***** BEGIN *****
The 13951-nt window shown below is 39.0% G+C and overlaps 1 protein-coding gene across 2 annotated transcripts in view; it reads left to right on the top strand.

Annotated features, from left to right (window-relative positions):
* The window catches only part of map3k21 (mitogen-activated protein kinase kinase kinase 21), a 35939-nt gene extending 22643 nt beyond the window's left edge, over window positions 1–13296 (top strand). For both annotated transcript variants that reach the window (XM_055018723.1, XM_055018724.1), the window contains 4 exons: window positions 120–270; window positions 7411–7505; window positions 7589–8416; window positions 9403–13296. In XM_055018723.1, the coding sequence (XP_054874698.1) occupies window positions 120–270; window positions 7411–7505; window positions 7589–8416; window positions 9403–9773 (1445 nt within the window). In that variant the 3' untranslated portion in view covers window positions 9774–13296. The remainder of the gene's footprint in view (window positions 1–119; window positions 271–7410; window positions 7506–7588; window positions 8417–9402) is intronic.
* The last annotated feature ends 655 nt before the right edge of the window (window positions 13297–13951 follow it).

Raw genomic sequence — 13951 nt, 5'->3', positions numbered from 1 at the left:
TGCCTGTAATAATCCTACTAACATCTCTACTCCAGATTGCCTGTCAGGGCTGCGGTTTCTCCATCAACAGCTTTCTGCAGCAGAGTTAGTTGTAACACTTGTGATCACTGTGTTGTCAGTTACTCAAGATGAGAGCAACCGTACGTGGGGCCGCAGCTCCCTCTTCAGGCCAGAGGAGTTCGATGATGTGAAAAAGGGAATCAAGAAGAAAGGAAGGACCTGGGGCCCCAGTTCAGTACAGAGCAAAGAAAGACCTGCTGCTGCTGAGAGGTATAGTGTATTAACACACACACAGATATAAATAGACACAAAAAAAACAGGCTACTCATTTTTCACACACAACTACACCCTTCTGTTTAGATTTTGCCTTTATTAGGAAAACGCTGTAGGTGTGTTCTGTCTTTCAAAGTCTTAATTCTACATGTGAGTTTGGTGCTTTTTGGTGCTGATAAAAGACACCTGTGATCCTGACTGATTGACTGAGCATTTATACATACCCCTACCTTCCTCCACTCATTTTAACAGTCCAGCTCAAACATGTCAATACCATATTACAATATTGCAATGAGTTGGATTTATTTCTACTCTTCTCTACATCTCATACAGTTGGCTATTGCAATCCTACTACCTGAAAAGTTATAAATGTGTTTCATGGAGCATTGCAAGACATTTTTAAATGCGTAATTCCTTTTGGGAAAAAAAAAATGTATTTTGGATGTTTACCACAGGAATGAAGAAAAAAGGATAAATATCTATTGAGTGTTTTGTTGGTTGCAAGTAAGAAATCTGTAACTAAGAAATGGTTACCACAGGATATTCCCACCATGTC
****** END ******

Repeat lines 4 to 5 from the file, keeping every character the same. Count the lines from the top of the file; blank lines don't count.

* The last annotated feature ends 655 nt before the right edge of the window (window positions 13297–13951 follow it).

Raw genomic sequence — 13951 nt, 5'->3', positions numbered from 1 at the left: